Two patients at the state’s Mary Starke Harper Geriatric Psychiatric Center have died from COVID-19, the Alabama Department of Mental Health confirmed to APR on Thursday.
There remained 17 active coronavirus cases among patients at the state-run facility, said ADMH spokeswoman Malissa Valdes-Hubert in a message Thursday.
One patient at the facility has recovered from the virus, Valdes-Hubert said. Two nurses at the facility have also tested positive for the virus, Valdes-Hubert said on May 15.
There were no confirmed cases at ADMH’s two other facilities in Tuscaloosa, Bryce Hospital and the Taylor Hardin Secure Medical Facility as of Thursday, Valdes-Hubert said.
Among the preventative measures being taken at the Mary Starke Harper facility are staff temperature checks and screening for other symptoms, and workers are required to wear FDA approved masks, Valdes-Hubert previously said.
Study: COVID-19 infection rates more than double without lockdowns
Infection and fatality rates would have been higher without stay-at-home orders, a new UAB study found.
New research from the University of Alabama at Birmingham says that if there had been no stay-at-home orders issued in the U.S. in response to the coronavirus pandemic, the country would have experienced a 220 percent higher rate of infection and a 22 percent higher fatality rate than if such orders were implemented nationwide.
Seven states never imposed stay-at-home orders, or SAHOs. The study analyzed daily positive case rates by state against the presence or absence of statewide SAHOs between March 1 and May 4, the period when such orders began to be implemented. Twelve states lifted their SAHOs before May 4.
The researchers defined SAHOs as being in effect when a state’s governor issued an order for residents of the entire state to leave home only for essential activities and when schools and nonessential businesses were closed.
“During March and April, most states in the United States imposed shutdowns and enacted SAHOs in an effort to control the disease,” said Bisakha Sen, the study’s senior author. “However, mixed messages from political authorities on the usefulness of SAHOs, popular pressure and concerns about the economic fallout led some states to lift the restrictions before public health experts considered it advisable.”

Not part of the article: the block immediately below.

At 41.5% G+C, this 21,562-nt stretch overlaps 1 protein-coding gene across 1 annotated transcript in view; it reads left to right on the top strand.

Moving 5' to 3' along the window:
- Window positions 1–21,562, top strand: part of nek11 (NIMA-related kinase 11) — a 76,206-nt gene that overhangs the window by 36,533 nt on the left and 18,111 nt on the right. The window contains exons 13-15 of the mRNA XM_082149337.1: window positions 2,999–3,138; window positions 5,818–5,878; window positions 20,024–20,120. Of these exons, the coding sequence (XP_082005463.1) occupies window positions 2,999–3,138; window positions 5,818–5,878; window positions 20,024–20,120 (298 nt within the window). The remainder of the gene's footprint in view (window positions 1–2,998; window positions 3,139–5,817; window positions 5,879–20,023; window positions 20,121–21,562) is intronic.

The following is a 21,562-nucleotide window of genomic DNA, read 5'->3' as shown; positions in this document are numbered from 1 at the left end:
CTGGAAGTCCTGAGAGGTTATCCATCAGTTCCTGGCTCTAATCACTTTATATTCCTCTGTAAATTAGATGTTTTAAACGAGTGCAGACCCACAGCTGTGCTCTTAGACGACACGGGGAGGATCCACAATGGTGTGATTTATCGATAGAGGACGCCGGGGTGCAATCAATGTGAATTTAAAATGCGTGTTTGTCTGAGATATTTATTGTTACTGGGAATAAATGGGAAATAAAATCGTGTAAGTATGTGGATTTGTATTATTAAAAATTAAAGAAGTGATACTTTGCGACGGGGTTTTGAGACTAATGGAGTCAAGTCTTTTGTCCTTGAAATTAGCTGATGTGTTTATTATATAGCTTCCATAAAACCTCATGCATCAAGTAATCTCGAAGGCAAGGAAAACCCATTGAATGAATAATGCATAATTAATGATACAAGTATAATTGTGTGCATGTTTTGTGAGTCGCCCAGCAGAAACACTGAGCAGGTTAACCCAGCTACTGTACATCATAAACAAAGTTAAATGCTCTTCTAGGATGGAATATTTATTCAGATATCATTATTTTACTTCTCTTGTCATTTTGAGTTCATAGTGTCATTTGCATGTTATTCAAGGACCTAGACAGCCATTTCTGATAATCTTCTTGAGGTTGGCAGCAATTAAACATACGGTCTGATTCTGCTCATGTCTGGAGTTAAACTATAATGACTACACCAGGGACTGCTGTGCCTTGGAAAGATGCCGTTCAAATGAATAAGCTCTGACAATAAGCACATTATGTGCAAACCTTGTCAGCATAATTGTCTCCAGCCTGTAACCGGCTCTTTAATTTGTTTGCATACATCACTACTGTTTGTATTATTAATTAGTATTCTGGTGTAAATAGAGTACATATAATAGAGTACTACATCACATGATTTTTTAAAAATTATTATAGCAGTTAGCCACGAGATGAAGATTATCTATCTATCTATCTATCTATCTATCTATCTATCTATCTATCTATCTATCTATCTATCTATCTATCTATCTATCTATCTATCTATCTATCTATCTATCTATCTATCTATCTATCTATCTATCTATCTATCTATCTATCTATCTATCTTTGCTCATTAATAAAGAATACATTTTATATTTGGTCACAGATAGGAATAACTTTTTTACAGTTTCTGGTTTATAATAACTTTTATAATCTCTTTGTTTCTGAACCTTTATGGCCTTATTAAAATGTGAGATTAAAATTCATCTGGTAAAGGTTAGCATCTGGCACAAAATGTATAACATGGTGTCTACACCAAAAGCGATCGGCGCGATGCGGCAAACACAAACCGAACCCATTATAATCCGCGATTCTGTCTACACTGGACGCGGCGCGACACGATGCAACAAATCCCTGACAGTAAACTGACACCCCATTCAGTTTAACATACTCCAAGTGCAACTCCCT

The research also sought to determine if the proportion of a state’s Black residents was associated with its number of positive cases. It found that there was.
“This finding adds to evidence from existing studies using county-level data on racial disparities in COVID-19 infection rates and underlines the urgency of better understanding and addressing these disparities,” said study co-author Vidya Sagar Hanumanthu.
The research can help advance a greater understanding of racial disparities in the health care system as a whole, and help leaders make future decisions about shutdowns as the virus continues to spread, Sen said.
“While the high economic cost makes SAHOs unsustainable as a long-term policy, our findings could help inform federal, state and local policymakers in weighing the costs and benefits of different short-term options to combat the pandemic,” she said.
The study was published Friday in JAMA Network Open.
122,000 Alabamians could lose health coverage if ACA is overturned, study finds
President Donald Trump’s administration and 18 states, including Alabama, are asking the country’s highest court to strike down the law.
At least 122,000 Alabamians and 21.1 million in the U.S. overall would lose health coverage if the U.S. Supreme Court strikes down the Affordable Care Act, according to a recent study.
The Washington D.C.-based think tank Urban Institute’s analysis found that Alabama’s uninsured rate would increase by 25 percent if the court strikes down the Affordable Care Act. Oral arguments in a case against the landmark health care law are to begin on Nov. 10.
President Donald Trump’s administration and 18 states, including Alabama, are asking the country’s highest court to strike down the entire ACA.
Trump, speaking to CBS News’s Lesley Stahl in a recent interview, said he would like the Supreme Court to end the ACA. There’s concern among many that Trump’s pick to replace the late Justice Ruth Bader Ginsburg on the court, conservative Judge Amy Coney Barrett, could be a deciding factor in the repeal of the ACA when the Supreme Court hears the case just after the Nov. 3 election.